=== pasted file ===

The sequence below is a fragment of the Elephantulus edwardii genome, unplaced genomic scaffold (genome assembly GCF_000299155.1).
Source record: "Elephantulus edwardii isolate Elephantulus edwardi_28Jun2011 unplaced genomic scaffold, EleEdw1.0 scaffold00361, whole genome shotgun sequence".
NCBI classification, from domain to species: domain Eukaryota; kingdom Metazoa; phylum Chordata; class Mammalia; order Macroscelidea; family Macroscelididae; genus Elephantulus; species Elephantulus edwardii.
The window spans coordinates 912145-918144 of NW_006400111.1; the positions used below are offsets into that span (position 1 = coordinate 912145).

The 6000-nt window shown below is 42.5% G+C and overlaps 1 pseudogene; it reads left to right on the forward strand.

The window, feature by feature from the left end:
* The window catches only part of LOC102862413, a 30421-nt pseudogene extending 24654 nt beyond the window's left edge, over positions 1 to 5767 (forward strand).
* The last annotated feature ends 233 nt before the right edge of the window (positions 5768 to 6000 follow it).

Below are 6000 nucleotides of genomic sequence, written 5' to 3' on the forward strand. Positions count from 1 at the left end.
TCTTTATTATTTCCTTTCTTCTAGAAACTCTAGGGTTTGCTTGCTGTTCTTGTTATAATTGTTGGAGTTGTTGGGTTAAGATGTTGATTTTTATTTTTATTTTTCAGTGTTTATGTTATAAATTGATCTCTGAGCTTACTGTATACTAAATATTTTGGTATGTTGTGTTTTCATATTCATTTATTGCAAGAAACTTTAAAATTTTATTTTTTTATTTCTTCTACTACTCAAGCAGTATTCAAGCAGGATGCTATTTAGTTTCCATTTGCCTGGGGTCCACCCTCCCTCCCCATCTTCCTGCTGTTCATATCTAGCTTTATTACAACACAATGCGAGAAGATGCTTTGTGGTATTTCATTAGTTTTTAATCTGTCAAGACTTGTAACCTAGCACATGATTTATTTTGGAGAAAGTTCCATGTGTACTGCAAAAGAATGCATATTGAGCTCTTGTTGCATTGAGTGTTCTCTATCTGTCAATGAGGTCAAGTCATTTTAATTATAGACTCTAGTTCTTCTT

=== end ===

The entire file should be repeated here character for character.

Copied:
The sequence below is a fragment of the Elephantulus edwardii genome, unplaced genomic scaffold (genome assembly GCF_000299155.1).
Source record: "Elephantulus edwardii isolate Elephantulus edwardi_28Jun2011 unplaced genomic scaffold, EleEdw1.0 scaffold00361, whole genome shotgun sequence".
NCBI classification, from domain to species: domain Eukaryota; kingdom Metazoa; phylum Chordata; class Mammalia; order Macroscelidea; family Macroscelididae; genus Elephantulus; species Elephantulus edwardii.
The window spans coordinates 912145-918144 of NW_006400111.1; the positions used below are offsets into that span (position 1 = coordinate 912145).

The 6000-nt window shown below is 42.5% G+C and overlaps 1 pseudogene; it reads left to right on the forward strand.

The window, feature by feature from the left end:
* The window catches only part of LOC102862413, a 30421-nt pseudogene extending 24654 nt beyond the window's left edge, over positions 1 to 5767 (forward strand).
* The last annotated feature ends 233 nt before the right edge of the window (positions 5768 to 6000 follow it).

Below are 6000 nucleotides of genomic sequence, written 5' to 3' on the forward strand. Positions count from 1 at the left end.
TCTTTATTATTTCCTTTCTTCTAGAAACTCTAGGGTTTGCTTGCTGTTCTTGTTATAATTGTTGGAGTTGTTGGGTTAAGATGTTGATTTTTATTTTTATTTTTCAGTGTTTATGTTATAAATTGATCTCTGAGCTTACTGTATACTAAATATTTTGGTATGTTGTGTTTTCATATTCATTTATTGCAAGAAACTTTAAAATTTTATTTTTTTATTTCTTCTACTACTCAAGCAGTATTCAAGCAGGATGCTATTTAGTTTCCATTTGCCTGGGGTCCACCCTCCCTCCCCATCTTCCTGCTGTTCATATCTAGCTTTATTACAACACAATGCGAGAAGATGCTTTGTGGTATTTCATTAGTTTTTAATCTGTCAAGACTTGTAACCTAGCACATGATTTATTTTGGAGAAAGTTCCATGTGTACTGCAAAAGAATGCATATTGAGCTCTTGTTGCATTGAGTGTTCTCTATCTGTCAATGAGGTCAAGTCATTTTAATTATAGACTCTAGTTCTTCTT